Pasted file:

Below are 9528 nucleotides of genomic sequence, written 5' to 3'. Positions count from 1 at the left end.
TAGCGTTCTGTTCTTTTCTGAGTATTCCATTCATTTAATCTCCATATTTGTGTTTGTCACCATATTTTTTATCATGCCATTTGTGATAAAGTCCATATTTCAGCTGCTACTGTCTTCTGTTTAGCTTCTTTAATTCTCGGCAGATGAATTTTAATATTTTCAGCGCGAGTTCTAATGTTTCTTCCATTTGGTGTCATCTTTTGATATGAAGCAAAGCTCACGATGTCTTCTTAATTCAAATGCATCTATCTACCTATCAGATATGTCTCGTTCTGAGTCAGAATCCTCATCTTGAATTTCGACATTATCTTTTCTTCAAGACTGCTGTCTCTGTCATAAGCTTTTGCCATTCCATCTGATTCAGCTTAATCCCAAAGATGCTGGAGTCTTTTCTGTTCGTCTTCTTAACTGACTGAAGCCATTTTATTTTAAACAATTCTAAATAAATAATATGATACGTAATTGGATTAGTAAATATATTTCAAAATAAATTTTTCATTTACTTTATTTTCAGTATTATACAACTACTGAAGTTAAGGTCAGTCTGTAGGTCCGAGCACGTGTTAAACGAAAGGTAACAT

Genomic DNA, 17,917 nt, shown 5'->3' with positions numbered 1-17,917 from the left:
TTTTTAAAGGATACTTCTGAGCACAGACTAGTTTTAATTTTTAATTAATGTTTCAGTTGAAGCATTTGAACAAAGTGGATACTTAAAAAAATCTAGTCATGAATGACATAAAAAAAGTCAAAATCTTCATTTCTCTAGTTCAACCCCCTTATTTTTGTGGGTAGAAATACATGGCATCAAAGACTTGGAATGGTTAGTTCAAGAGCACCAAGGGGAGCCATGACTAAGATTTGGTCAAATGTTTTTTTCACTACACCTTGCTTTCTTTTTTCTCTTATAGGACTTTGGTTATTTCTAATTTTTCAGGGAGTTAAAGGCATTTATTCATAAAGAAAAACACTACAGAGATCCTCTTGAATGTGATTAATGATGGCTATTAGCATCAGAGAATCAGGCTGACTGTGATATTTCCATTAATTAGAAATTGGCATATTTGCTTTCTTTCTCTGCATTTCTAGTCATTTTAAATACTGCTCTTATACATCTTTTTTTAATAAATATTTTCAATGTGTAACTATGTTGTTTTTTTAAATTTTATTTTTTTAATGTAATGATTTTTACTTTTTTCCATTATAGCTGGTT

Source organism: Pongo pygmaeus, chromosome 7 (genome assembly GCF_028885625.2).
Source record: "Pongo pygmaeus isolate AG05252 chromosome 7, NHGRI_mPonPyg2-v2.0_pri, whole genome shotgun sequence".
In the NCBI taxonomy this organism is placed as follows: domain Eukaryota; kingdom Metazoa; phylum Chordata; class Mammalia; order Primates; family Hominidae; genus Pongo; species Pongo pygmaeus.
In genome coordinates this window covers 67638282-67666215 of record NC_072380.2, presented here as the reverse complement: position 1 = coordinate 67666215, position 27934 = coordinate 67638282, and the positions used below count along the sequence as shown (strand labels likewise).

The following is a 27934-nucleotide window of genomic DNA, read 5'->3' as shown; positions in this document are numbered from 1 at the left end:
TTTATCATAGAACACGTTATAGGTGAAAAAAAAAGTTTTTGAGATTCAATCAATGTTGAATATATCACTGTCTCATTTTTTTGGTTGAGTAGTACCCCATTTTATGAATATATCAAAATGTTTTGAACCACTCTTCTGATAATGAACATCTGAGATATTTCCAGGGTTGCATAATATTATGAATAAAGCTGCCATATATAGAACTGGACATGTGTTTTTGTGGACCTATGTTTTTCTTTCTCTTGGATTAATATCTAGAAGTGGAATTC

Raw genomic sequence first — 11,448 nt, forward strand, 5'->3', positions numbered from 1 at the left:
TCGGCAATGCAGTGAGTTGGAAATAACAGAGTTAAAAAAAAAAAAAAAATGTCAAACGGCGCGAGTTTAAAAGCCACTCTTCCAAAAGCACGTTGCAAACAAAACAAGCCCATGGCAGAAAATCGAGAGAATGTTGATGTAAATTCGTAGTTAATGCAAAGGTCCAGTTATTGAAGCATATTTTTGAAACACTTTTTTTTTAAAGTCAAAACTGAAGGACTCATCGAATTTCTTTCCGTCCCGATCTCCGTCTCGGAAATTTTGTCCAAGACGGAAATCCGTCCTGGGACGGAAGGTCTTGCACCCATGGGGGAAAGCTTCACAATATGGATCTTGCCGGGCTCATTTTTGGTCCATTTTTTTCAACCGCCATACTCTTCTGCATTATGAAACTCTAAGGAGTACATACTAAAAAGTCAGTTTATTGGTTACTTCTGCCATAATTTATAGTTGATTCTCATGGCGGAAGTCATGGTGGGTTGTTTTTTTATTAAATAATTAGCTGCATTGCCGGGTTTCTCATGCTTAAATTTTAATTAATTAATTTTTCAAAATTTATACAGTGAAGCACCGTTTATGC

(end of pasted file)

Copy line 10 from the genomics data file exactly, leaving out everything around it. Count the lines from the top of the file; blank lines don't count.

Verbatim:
TTTATCATAGAACACGTTATAGGTGAAAAAAAAAGTTTTTGAGATTCAATCAATGTTGAATATATCACTGTCTCATTTTTTTGGTTGAGTAGTACCCCATTTTATGAATATATCAAAATGTTTTGAACCACTCTTCTGATAATGAACATCTGAGATATTTCCAGGGTTGCATAATATTATGAATAAAGCTGCCATATATAGAACTGGACATGTGTTTTTGTGGACCTATGTTTTTCTTTCTCTTGGATTAATATCTAGAAGTGGAATTC